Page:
"So you're telling me that you got a message from another dimension, one that no human has ever seen before, and instead of reading it you came to a bar?" His face creased with incredulity. The look widened his dimples.
"Yeah. It's a little frustrating, but it's pretty normal for science. There's no rush to study the data. It'll take us weeks and weeks to go through all the information the bird brought back with it. And the fact that the experiment worked at all is definitely worth celebrating. There were so many things that could have gone wrong?"
So sue me, I was more than a little tipsy. I gave him the whole list of ways. It took me over half an hour. Somehow, I did not get laid that night.
I got a full night's sleep and then some, then dragged my hungover brother to a late breakfast at the West Egg Cafe before he flew back home. He'd offered to stay a couple of days to help me analyze the data, but we both knew it was just a courtesy offer. He had obligations at Swift Industries and anyway, it would probably take him a couple of days just to get up to speed on our data protocols. I promised him that I would keep him up to date on the results. Then I drove him back to the airport.
We hugged beside his atomicar. He stepped back and took a good look at me. "Great work, Sandy. I'll tell dad all about it when I get home. He's going to be so proud of you." I didn't stop smiling for the whole drive back from the airport.
When I returned to the lab, I checked my phone for the first time that morning. There were two messages from Rick. The first offered further apologies and promised that the merger paperwork was finally complete. The second offered to take me out for lunch. I turned him down. A third text immediately arrived on my phone, adding that the lunch would be at Vittorio's. I mulled it over, reasoning that if I didn't take him up on his offer, I would probably get so tied up in my work that I would forget to eat anything at all for lunch. I accepted his offer and got to work, setting a timer for two hours.
We'd purchased a Class A hazmat suit for handling the proteins after they returned. I'd drilled with it a few times, but I'd never actually used it for work before. It took a while to put on, and it was pretty uncomfortable to wear. I entered the containment chamber, snapped a lid onto the tray of proteins, and pulled the tray off of its platform carefully. The yellow color was unexpected, but in a way that was to be expected. There were so many enzyme pathways built into the bird that I hadn't been able to work out a complete list of possible end results before the experiment. I couldn't wait to see which one this was.
I started, whimsically, with a spectrophotometer I borrowed from the freshman chem lab stockroom. Well, stole is the more accurate word but I did plan to bring it back when I was finished with it. I scanned the transmission spectra of a control sample C and the transdimensional sample A' and placed them off to the side without looking at them. I didn't expect that they would tell me anything interesting, but the color was the most instantly obvious change, so I figured it was worth recording. I took similar measurements with a viscometer, a radiometer, and a half dozen other non-invasive instruments and carefully logged all of them. I was in the middle of this logging when my timer beeped. I had twenty minutes to get to lunch, and most of that time would be taken in getting out of the hazmat suit, unless I wanted to try to impress Rick with my new fashion statement. I quickly returned the sample to the containment field and closed the door of the containment chamber.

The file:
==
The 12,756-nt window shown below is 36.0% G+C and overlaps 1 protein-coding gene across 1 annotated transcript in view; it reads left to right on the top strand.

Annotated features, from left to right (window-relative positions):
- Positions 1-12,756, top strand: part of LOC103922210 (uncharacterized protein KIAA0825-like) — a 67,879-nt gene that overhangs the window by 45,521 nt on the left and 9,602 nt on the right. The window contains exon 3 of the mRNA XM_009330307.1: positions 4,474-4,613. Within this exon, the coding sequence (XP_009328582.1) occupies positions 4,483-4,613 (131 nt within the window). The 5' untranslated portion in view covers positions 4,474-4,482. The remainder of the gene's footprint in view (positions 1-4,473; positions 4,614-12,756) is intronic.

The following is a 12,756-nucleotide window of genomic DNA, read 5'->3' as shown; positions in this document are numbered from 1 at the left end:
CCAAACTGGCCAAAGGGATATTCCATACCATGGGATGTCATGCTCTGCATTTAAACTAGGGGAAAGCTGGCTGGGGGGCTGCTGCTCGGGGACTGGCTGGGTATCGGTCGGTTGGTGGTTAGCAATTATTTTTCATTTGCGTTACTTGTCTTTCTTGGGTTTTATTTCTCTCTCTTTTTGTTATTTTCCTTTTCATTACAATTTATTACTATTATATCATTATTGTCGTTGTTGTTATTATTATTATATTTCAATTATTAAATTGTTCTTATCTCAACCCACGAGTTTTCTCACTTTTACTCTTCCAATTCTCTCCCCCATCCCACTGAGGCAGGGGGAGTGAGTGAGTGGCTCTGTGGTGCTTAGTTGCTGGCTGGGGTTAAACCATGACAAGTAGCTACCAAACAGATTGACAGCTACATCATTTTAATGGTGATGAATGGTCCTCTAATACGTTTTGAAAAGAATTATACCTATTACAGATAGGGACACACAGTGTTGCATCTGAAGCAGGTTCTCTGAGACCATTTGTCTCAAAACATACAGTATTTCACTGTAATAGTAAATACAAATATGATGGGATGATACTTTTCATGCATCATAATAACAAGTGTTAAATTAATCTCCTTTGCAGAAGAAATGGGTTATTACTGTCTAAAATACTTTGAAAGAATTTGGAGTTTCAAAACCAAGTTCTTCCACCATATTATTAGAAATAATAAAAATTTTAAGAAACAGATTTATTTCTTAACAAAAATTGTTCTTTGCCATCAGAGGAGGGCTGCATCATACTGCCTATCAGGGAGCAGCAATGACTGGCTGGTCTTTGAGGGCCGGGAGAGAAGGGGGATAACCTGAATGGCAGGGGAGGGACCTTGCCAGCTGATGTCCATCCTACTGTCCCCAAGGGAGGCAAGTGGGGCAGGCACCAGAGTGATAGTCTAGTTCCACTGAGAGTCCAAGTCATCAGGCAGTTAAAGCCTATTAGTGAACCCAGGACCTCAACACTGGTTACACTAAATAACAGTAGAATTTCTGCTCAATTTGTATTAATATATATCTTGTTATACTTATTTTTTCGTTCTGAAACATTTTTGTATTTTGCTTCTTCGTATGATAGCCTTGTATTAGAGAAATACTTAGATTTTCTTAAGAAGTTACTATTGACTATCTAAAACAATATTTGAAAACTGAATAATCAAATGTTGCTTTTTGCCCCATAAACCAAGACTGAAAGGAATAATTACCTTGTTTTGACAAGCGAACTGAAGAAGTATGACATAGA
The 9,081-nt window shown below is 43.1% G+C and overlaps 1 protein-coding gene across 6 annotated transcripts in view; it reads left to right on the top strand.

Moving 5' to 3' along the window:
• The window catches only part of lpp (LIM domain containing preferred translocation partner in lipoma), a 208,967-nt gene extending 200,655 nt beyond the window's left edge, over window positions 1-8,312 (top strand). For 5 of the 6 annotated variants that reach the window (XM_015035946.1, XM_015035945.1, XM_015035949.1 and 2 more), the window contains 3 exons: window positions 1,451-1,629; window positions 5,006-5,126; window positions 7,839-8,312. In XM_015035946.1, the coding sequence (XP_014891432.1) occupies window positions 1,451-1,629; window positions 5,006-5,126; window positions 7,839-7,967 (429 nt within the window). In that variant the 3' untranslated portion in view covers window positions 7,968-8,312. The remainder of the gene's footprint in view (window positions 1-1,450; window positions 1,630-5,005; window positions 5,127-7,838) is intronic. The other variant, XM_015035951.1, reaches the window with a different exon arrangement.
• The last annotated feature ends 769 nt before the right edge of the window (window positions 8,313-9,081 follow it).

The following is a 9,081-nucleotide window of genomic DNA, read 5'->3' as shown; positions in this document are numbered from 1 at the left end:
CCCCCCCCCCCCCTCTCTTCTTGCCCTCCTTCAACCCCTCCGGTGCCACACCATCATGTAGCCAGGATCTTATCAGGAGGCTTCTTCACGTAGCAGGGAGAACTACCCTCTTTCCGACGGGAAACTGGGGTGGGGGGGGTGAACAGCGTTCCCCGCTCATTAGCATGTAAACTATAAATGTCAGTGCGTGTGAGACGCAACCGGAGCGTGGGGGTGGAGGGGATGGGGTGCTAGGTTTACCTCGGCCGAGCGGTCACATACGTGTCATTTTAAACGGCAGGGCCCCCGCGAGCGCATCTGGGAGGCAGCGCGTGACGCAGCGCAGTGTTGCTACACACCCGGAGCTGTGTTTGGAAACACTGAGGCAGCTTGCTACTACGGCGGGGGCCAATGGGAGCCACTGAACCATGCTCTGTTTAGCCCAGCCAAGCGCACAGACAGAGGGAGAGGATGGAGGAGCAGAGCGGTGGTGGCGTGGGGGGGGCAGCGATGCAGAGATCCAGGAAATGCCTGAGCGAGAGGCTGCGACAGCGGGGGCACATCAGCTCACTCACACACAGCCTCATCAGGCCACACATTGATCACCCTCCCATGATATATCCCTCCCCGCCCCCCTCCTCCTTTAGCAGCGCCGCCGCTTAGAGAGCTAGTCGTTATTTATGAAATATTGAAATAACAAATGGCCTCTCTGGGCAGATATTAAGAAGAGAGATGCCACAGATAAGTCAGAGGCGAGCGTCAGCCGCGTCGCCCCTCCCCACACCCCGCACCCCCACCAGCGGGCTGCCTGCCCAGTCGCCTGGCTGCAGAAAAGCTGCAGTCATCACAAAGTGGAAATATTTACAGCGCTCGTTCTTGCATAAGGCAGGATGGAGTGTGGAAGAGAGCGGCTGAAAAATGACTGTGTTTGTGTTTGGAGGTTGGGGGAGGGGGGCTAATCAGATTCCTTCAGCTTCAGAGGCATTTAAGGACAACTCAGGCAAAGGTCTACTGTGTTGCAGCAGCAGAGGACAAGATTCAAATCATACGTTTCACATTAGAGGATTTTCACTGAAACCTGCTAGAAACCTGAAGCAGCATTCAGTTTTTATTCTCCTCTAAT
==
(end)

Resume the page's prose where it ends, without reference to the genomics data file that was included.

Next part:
I undressed as quickly as I could, and I was still ten minutes late to our date. Rick was sitting at a table outside. He was checking something on his phone. There was a private smile on his face, the kind of smile he made when he wasn't smiling for anyone but himself. He was wearing a sharp grey suit with a solid green tie. He had always hated wearing suits until he'd started wearing them daily for work. Rick was a very simple person when it came to clothing. He needed a uniform, and he didn't much care if it were a football uniform or a tailored suit. A uniform made him feel like he was a team player. I was wearing whichever loose blouse I'd thought would feel most comfortable underneath the hazmat suit, and I felt horribly out of my element even though I knew Rick would barely notice.
"You look beautiful," he said in greeting, after he looked up and saw me standing by the table. It was exactly what I knew he would say, and it was the last thing I wanted to hear. I pulled out the chair across from him and sat down. I tried to force myself to smile. It sort of worked.
I'd been dodging him for about a week, or perhaps he'd been dodging me, but there was nothing to do now but talk to him. I didn't know what to say, so I told him the truth. "I've missed you."
He nodded. "I've missed you too, Sandra. I'm sorry. I've been crazy busy lately, but I think we cleared the last hurdle on this merger last night. Me and MacFarlane went ten rounds over the amortization schedule, but we have something everyone can live with. The deal closes this afternoon and then I'll be your attentive boyfriend again." There was a buzzing sound from beneath the table. It was Rick's phone. He slipped it out of his pocket and glanced at the screen.